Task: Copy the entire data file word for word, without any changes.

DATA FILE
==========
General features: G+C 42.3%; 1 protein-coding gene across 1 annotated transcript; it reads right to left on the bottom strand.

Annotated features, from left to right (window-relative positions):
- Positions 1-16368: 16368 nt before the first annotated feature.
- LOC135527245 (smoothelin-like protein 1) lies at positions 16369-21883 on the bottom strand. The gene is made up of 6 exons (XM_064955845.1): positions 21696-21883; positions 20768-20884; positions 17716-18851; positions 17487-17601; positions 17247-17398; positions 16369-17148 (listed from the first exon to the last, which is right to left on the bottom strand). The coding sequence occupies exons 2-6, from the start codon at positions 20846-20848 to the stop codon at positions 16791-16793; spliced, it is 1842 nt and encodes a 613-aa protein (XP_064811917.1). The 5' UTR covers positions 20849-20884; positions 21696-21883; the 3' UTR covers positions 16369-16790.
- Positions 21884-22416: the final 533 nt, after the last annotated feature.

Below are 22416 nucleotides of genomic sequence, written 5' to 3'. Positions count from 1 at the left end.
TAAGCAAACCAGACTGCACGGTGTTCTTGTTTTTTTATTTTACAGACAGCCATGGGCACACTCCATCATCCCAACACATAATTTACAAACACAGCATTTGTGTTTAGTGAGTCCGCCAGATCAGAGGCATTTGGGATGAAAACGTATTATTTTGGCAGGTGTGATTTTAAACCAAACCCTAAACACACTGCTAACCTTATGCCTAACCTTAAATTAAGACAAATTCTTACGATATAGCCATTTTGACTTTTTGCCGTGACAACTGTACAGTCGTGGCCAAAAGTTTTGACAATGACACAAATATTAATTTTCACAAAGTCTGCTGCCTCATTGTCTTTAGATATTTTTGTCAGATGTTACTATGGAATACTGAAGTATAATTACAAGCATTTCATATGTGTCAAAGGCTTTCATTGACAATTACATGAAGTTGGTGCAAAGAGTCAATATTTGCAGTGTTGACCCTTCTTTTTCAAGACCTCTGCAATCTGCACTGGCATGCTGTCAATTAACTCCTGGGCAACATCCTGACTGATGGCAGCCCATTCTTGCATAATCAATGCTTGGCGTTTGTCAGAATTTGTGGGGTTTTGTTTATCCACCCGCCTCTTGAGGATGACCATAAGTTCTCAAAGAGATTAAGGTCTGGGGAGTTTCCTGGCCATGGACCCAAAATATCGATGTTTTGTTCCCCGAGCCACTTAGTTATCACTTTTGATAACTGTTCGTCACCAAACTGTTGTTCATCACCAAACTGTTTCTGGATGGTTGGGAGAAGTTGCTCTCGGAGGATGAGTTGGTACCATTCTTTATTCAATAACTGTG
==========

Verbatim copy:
General features: G+C 42.3%; 1 protein-coding gene across 1 annotated transcript; it reads right to left on the bottom strand.

Annotated features, from left to right (window-relative positions):
- Positions 1-16368: 16368 nt before the first annotated feature.
- LOC135527245 (smoothelin-like protein 1) lies at positions 16369-21883 on the bottom strand. The gene is made up of 6 exons (XM_064955845.1): positions 21696-21883; positions 20768-20884; positions 17716-18851; positions 17487-17601; positions 17247-17398; positions 16369-17148 (listed from the first exon to the last, which is right to left on the bottom strand). The coding sequence occupies exons 2-6, from the start codon at positions 20846-20848 to the stop codon at positions 16791-16793; spliced, it is 1842 nt and encodes a 613-aa protein (XP_064811917.1). The 5' UTR covers positions 20849-20884; positions 21696-21883; the 3' UTR covers positions 16369-16790.
- Positions 21884-22416: the final 533 nt, after the last annotated feature.

Below are 22416 nucleotides of genomic sequence, written 5' to 3'. Positions count from 1 at the left end.
TAAGCAAACCAGACTGCACGGTGTTCTTGTTTTTTTATTTTACAGACAGCCATGGGCACACTCCATCATCCCAACACATAATTTACAAACACAGCATTTGTGTTTAGTGAGTCCGCCAGATCAGAGGCATTTGGGATGAAAACGTATTATTTTGGCAGGTGTGATTTTAAACCAAACCCTAAACACACTGCTAACCTTATGCCTAACCTTAAATTAAGACAAATTCTTACGATATAGCCATTTTGACTTTTTGCCGTGACAACTGTACAGTCGTGGCCAAAAGTTTTGACAATGACACAAATATTAATTTTCACAAAGTCTGCTGCCTCATTGTCTTTAGATATTTTTGTCAGATGTTACTATGGAATACTGAAGTATAATTACAAGCATTTCATATGTGTCAAAGGCTTTCATTGACAATTACATGAAGTTGGTGCAAAGAGTCAATATTTGCAGTGTTGACCCTTCTTTTTCAAGACCTCTGCAATCTGCACTGGCATGCTGTCAATTAACTCCTGGGCAACATCCTGACTGATGGCAGCCCATTCTTGCATAATCAATGCTTGGCGTTTGTCAGAATTTGTGGGGTTTTGTTTATCCACCCGCCTCTTGAGGATGACCATAAGTTCTCAAAGAGATTAAGGTCTGGGGAGTTTCCTGGCCATGGACCCAAAATATCGATGTTTTGTTCCCCGAGCCACTTAGTTATCACTTTTGATAACTGTTCGTCACCAAACTGTTGTTCATCACCAAACTGTTTCTGGATGGTTGGGAGAAGTTGCTCTCGGAGGATGAGTTGGTACCATTCTTTATTCAATAACTGTG